What is pastoral care?

Pastoral care is a term commonly associated with religion and its place in the healthcare setting can be misunderstood. To celebrate pastoral care awareness week, we hear from our pastoral care workers, who share real-life stories and shed light on their work.

At St Joseph’s Home, we believe in caring for residents as persons, not patients. That means caring for residents beyond their physical needs, but also their psychosocial and spiritual needs. Since the Home started in 1978, our Canossian Sisters and the laity have been accompanying the dying and their families.

Today, a dedicated pastoral care team looks into the spiritual needs of our staff, residents and their families.

The job starts with caring for others and self

Lyn Che, our pastoral care staff, goes on her daily rounds. She visits bedbound residents and makes it a point to stop for a couple minutes longer. Sometimes, she helps to wipe their faces or neaten their blouses. Other times, she sits in silence with them.

  • (Insert as quote) “The big job of caring for residents starts with the smallest task. I find simple tasks like wiping their faces or accompanying them for five to ten minutes do not take long, but can mean the world to residents,” remarks Lyn.

Aside from meeting residents on a daily basis, our pastoral care team also makes it a point to welcome new residents. They become friendly faces that ease the transition into a still unfamiliar home away from home.

The job is unifying

In a nursing home and hospice, death is unsurprising and at times, at the forefront. When faced with our residents’ deaths, care staff are also challenged with our own thoughts and feelings about it.

This makes death a unifying experience. It also creates opportunities for the pastoral care team to bring to light feelings of fear, regret, relief, hope and more amongst the staff and residents.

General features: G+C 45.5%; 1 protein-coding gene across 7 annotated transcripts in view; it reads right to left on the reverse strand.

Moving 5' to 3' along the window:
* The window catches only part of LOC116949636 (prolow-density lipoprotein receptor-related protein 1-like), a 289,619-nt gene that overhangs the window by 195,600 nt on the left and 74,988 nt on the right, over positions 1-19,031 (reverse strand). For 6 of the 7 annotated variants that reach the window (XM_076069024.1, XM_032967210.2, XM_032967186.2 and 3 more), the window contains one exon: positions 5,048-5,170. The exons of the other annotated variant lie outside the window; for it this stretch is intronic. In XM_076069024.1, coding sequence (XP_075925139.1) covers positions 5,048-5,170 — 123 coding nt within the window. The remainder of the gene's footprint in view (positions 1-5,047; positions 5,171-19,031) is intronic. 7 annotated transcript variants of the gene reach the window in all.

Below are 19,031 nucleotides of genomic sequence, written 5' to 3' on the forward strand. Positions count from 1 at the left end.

As part of our Home’s tradition, a memorial table is set up outside the bedrooms of residents who have recently passed away. On the table sits a candle, a photo in memory of the resident and a guest book.

Staff and residents, who knew this resident, would gather for a short prayer and a minute of silence. In that silence, they remember the memories shared. They let the flutter of emotions settle and sink in. Afterwards, each person is invited to pen down any thoughts that they have.

The job is a privilege

Rose Lee, another one of our pastoral care staff, considers her job a privilege. Having served as a pastoral care staff for more than ten years, she has encountered residents without next-of-kin pass peacefully within minutes. She has also witnessed residents, who having seen their grandchildren graduate, struggle to accept that they have reached the end. The window between the first signs of dying and the time of death can range from minutes to weeks. To Rose, her job is the here-and-now moments that she has with them.

Rose remembers one resident, Tim. Tim’s children would not describe him as a good father. He left his wife and children when they were at a tender age. Most days, he gambled. After his admission in the home, his outpatient consults became opportunities to purchase a 4D or TOTO ticket.

Tim and Rose would chat about lucky numbers, his roommates and on occasion, the pain he was feeling. He never spoke about his family. Throughout his time in the home, only his youngest daughter visited him.

One quiet afternoon, Rose asked him, “How do you feel about leaving your family?” Softly but with certainty, he replied, “I let my wife down.”

She then shared that in our final moments, the “四道: 道謝 、道愛、道歉、道別” (Translated to mean: Thank you, I love you, I am sorry and goodbye) were difficult but important conversations to have.

Since his wife never visited him, he decided to write her a letter.

Deftly, Rose pulled a clean napkin from her pocket. She did not have fancy paper multi-coloured pens. With the clean napkin and the nearest ballpoint pen she could find, she wrote down his message:

“I am sorry for letting you down. Please forgive me. I love you.”

Tim folded this recycled napkin, with his precious message, and tucked it in his shirt pocket. For the next few weeks, it remained unread, but the care staff could see his demeanour relax.

In his final days, the social workers called to invite his family over. When his wife arrived, he pulled the napkin out and passed it to her. Some quiet moments passed while she read them. With eyes swelling, she responded, “I forgive you.”

Much like a cup, the pastoral care staff primary role is to be ready to listen and love. Pastoral care is not about preaching, and not about parrying off the reality of death. Pastoral care is about tending to the spirit, in the residents’ pace and alongside their pain.